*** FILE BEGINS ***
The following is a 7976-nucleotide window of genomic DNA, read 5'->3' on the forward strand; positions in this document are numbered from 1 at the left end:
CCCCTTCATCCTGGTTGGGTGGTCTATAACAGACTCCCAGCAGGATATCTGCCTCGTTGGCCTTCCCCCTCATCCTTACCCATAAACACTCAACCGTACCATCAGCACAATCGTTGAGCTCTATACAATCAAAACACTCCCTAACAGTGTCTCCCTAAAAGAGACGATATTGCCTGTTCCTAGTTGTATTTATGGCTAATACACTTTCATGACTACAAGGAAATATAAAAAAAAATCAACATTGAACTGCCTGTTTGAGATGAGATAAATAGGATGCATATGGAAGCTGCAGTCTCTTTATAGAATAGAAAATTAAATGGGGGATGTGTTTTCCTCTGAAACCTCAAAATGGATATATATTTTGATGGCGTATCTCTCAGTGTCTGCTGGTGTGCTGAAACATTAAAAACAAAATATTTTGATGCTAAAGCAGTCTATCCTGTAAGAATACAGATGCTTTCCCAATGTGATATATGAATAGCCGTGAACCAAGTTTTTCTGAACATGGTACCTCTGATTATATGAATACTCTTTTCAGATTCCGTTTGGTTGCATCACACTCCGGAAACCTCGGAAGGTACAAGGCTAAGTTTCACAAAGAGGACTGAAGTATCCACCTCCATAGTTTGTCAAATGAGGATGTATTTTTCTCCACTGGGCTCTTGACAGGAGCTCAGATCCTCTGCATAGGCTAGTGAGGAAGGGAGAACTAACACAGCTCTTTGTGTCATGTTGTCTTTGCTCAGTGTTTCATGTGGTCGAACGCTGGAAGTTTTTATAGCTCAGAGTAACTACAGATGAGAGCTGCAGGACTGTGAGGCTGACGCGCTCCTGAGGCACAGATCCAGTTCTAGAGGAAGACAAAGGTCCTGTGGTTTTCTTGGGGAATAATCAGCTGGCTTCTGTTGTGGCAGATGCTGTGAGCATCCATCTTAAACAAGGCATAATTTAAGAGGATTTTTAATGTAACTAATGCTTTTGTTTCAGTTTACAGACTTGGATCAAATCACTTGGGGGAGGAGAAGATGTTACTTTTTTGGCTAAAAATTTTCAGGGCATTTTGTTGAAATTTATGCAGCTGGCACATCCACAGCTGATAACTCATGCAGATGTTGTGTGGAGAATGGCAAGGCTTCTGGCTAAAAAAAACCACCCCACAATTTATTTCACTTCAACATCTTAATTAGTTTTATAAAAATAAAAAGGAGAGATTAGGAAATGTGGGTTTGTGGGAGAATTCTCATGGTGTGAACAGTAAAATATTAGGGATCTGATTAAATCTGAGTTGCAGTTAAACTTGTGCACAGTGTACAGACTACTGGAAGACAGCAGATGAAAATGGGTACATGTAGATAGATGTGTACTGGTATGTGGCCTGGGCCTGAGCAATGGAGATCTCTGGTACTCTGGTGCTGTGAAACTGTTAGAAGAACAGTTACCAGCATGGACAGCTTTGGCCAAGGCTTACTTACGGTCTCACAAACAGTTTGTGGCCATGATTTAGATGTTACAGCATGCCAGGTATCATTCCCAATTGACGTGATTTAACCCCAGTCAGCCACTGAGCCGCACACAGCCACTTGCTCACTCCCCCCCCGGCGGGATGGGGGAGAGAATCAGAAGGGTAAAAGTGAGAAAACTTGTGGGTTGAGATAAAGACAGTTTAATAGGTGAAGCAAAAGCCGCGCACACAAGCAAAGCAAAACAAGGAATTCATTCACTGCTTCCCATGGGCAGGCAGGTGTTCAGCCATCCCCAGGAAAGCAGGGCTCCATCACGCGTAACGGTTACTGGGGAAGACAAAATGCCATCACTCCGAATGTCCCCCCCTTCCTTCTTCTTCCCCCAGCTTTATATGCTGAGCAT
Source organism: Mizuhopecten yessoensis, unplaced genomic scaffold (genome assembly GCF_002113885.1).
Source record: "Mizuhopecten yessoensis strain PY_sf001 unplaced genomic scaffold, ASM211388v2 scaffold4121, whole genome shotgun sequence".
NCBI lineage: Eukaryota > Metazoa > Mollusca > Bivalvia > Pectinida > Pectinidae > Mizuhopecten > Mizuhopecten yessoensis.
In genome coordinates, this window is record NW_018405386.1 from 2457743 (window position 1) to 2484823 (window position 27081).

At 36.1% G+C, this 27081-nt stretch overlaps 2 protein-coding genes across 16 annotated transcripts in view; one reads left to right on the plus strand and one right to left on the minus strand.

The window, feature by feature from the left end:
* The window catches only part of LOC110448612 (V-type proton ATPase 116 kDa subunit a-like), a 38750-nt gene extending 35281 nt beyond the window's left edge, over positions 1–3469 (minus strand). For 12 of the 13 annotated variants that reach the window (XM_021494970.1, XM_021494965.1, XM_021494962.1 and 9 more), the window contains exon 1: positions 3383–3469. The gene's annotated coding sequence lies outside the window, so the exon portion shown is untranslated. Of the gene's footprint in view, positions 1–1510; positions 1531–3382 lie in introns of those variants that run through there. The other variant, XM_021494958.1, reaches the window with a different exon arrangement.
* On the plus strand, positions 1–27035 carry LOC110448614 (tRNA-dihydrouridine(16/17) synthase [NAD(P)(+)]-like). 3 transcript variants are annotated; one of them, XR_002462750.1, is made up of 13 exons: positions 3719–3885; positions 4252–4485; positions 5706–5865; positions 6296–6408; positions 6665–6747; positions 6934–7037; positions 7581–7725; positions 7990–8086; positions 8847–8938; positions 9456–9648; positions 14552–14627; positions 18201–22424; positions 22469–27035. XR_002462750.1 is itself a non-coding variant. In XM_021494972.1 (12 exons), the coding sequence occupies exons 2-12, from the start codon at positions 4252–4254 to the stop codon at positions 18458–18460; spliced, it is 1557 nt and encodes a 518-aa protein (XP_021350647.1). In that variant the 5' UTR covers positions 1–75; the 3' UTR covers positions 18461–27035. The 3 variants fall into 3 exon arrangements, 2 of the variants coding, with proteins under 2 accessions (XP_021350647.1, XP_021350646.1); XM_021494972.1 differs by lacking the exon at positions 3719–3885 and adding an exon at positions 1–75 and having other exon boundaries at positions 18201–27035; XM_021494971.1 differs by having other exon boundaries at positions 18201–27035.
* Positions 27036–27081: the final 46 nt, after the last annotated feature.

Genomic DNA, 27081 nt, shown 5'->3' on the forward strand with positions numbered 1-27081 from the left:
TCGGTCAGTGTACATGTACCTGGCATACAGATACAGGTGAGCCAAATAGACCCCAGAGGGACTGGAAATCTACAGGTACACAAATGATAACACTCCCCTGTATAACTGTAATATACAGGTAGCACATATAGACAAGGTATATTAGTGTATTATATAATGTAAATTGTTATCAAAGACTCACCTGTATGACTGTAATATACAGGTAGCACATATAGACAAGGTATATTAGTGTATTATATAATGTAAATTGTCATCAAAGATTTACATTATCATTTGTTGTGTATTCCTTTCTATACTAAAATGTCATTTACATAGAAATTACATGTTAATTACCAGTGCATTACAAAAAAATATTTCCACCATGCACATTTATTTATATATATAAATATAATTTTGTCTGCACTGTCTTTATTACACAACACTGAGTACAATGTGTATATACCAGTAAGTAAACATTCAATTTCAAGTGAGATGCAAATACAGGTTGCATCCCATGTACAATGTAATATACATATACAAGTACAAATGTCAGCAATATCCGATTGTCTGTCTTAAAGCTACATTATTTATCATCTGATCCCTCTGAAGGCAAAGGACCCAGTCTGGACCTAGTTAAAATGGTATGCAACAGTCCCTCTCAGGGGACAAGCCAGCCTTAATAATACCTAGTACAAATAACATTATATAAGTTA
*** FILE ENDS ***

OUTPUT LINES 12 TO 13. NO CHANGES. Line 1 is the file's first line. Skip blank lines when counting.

Genomic DNA, 27081 nt, shown 5'->3' on the forward strand with positions numbered 1-27081 from the left:
TCGGTCAGTGTACATGTACCTGGCATACAGATACAGGTGAGCCAAATAGACCCCAGAGGGACTGGAAATCTACAGGTACACAAATGATAACACTCCCCTGTATAACTGTAATATACAGGTAGCACATATAGACAAGGTATATTAGTGTATTATATAATGTAAATTGTTATCAAAGACTCACCTGTATGACTGTAATATACAGGTAGCACATATAGACAAGGTATATTAGTGTATTATATAATGTAAATTGTCATCAAAGATTTACATTATCATTTGTTGTGTATTCCTTTCTATACTAAAATGTCATTTACATAGAAATTACATGTTAATTACCAGTGCATTACAAAAAAATATTTCCACCATGCACATTTATTTATATATATAAATATAATTTTGTCTGCACTGTCTTTATTACACAACACTGAGTACAATGTGTATATACCAGTAAGTAAACATTCAATTTCAAGTGAGATGCAAATACAGGTTGCATCCCATGTACAATGTAATATACATATACAAGTACAAATGTCAGCAATATCCGATTGTCTGTCTTAAAGCTACATTATTTATCATCTGATCCCTCTGAAGGCAAAGGACCCAGTCTGGACCTAGTTAAAATGGTATGCAACAGTCCCTCTCAGGGGACAAGCCAGCCTTAATAATACCTAGTACAAATAACATTATATAAGTTA